Reviewed by Alan Kozarsky on April 24, 2016


National Eye Institute; Michael Walker, OD; Optometrist, Cumberland Pointe Eye Care

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Video Transcript

Female Narrator: It's time for your yearly vision exam. What eye tests can you expect?

Michael Walker, OD: Let's see how well you can see.

Female Narrator: After taking a medical history, your eye doc will likely start with a visual acuity test.

Michael Walker, OD: ...Which is the measure of how sharp you are seeing in the distance, and up close...

Michael Walker, OD: What's the smallest row of letters that you can read?

Michael Walker, OD: I will often take a retinoscope, and I will shine the light beam into your retina and by seeing the reflection of that eye come back at me, I can dial in lenses and find a pretty good prescription for you without you saying a word.

Female Narrator: That estimate is then placed into a phoropter.

Michael Walker, OD: The phoropter is that funny machine you put right up to your eye and spin the dials and say, "Which is better one or two? Which is better three or four?"

Michael Walker, OD (cont.): and those phoropters are full of lenses, and the lenses are all measured in diopters, and the diopter determines what measurement that we make when we order glasses or contacts

Female Narrator: Other tests make sure your eyes are working together as a team.

Michael Walker, OD: The most common test will be a cover test.

Michael Walker, OD: I have the patient look in an object far away, and I will use a paddle to cover and uncover each eye to find out if the eyes are lined up.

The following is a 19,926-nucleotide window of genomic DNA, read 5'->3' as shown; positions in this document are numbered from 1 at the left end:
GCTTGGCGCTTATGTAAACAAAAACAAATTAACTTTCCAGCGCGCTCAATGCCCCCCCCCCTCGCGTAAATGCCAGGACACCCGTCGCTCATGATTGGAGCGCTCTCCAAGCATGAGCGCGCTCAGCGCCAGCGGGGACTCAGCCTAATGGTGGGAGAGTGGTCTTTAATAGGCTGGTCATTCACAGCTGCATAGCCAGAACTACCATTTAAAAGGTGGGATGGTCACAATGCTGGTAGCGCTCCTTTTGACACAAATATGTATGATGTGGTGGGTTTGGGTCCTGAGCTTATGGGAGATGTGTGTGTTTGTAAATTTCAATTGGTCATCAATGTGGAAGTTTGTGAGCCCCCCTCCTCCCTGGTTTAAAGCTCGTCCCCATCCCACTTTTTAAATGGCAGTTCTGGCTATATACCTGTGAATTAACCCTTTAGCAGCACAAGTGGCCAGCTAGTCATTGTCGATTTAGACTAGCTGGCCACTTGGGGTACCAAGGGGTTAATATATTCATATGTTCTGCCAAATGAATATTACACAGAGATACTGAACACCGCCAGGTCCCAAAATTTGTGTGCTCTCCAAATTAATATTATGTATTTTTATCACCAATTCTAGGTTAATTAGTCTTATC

Michael Walker, OD: Eye muscle movements are important. Many times patients have an eye muscle problem and don't even know it. School work may be failing, strain, fatigue, it is not always the environment, it could be that your eyes aren't lined up.

Female Narrator: If depth perception is a concern...

Michael Walker, OD: We have the patient put on 3D glasses and they look at these images and the images have varying degrees of stereopsis or depth to them and by using that, we can quantify how much depth perception a patient has.

Female Narrator: The swinging flashlight test checks how well your pupils are working.

Michael Walker, OD: We shine it in the eye to make sure that the pupil is brisk and responsive to light then we will cross it back and fourth to make sure that they are both working and affecting each other,

Michael Walker, OD (cont.): when you shine the light in one eye, the other pupil should respond in kind. If it doesn't, we could have a neurological problem.

Female Narrator: What about the "puff test" or what eye doctors call tonometry?

Michael Walker, OD: Ah, the puff test! I can't tell you how many patients sit in my chair and go, "Doc, you're not going to do that puff test on me, are you? And I tell them, "Relax."

Michael Walker, OD (cont.): The puff test is a test that measures the internal pressure of your eyeball more specifically, it's usually looking for signs of glaucoma, which is a pressure build-up that overtime can damage the optic nerve in the back of your eye and thus lead to vision loss.

Michael Walker, OD: I prefer the applanation test, which is a probe that goes directly on the eye. Now don't worry, we put a drop in to numb your eyes so you don't feel it. You'll never know anything is happening.

Michael Walker, OD: Now that your eyes are fully dialated...

Female Narrator: Dilating drops open your pupils so the doctor can check your retina. He may use an odd looking helmet called an "indirect ophthalmoscope"...

Michael Walker, OD: "Bring your chin in and your forehead against the bar"

Female Narrator: Or a powerful microscope called a 'slit lamp'.

Michael Walker, OD: And I will go through to the back surface of the eye. And I can see it at many times the magnification looking for disease, infection, signs of problems, retinal tears, optic nerve damage, cataracts, corneal swelling, a whole host of conditions.

Female Narrator: Because so many diseases can first be seen inside the eye, you have a greater opportunity for early diagnosis and treatment... making a yearly dialated eye exam well worth the time.